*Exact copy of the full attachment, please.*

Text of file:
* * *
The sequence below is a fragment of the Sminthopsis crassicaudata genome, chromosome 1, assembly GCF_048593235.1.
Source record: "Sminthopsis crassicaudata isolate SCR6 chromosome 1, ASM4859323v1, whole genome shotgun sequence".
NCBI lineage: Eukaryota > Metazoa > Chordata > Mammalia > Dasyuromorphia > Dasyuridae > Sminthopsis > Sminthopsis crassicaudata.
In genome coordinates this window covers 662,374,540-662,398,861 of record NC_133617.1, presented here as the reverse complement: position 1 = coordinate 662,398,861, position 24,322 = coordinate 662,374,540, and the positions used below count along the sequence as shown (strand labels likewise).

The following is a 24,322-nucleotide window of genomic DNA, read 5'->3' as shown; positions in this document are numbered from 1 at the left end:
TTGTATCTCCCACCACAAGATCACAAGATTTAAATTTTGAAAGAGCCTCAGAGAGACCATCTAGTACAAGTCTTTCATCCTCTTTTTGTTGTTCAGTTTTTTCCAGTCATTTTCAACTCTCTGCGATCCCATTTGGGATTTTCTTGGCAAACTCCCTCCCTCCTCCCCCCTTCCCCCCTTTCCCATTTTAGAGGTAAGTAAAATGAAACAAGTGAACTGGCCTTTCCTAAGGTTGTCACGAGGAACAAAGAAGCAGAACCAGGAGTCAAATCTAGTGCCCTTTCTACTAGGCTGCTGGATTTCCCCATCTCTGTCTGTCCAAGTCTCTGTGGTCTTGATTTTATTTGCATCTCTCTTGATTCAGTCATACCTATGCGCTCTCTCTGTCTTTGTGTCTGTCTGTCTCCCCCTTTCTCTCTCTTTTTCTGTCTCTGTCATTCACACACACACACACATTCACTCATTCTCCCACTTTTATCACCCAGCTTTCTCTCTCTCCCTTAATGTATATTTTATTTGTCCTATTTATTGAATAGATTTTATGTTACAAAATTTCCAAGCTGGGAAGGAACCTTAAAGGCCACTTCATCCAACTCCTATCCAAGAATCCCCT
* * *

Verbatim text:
The sequence below is a fragment of the Sminthopsis crassicaudata genome, chromosome 1, assembly GCF_048593235.1.
Source record: "Sminthopsis crassicaudata isolate SCR6 chromosome 1, ASM4859323v1, whole genome shotgun sequence".
NCBI lineage: Eukaryota > Metazoa > Chordata > Mammalia > Dasyuromorphia > Dasyuridae > Sminthopsis > Sminthopsis crassicaudata.
In genome coordinates this window covers 662,374,540-662,398,861 of record NC_133617.1, presented here as the reverse complement: position 1 = coordinate 662,398,861, position 24,322 = coordinate 662,374,540, and the positions used below count along the sequence as shown (strand labels likewise).

The following is a 24,322-nucleotide window of genomic DNA, read 5'->3' as shown; positions in this document are numbered from 1 at the left end:
TTGTATCTCCCACCACAAGATCACAAGATTTAAATTTTGAAAGAGCCTCAGAGAGACCATCTAGTACAAGTCTTTCATCCTCTTTTTGTTGTTCAGTTTTTTCCAGTCATTTTCAACTCTCTGCGATCCCATTTGGGATTTTCTTGGCAAACTCCCTCCCTCCTCCCCCCTTCCCCCCTTTCCCATTTTAGAGGTAAGTAAAATGAAACAAGTGAACTGGCCTTTCCTAAGGTTGTCACGAGGAACAAAGAAGCAGAACCAGGAGTCAAATCTAGTGCCCTTTCTACTAGGCTGCTGGATTTCCCCATCTCTGTCTGTCCAAGTCTCTGTGGTCTTGATTTTATTTGCATCTCTCTTGATTCAGTCATACCTATGCGCTCTCTCTGTCTTTGTGTCTGTCTGTCTCCCCCTTTCTCTCTCTTTTTCTGTCTCTGTCATTCACACACACACACACATTCACTCATTCTCCCACTTTTATCACCCAGCTTTCTCTCTCTCCCTTAATGTATATTTTATTTGTCCTATTTATTGAATAGATTTTATGTTACAAAATTTCCAAGCTGGGAAGGAACCTTAAAGGCCACTTCATCCAACTCCTATCCAAGAATCCCCT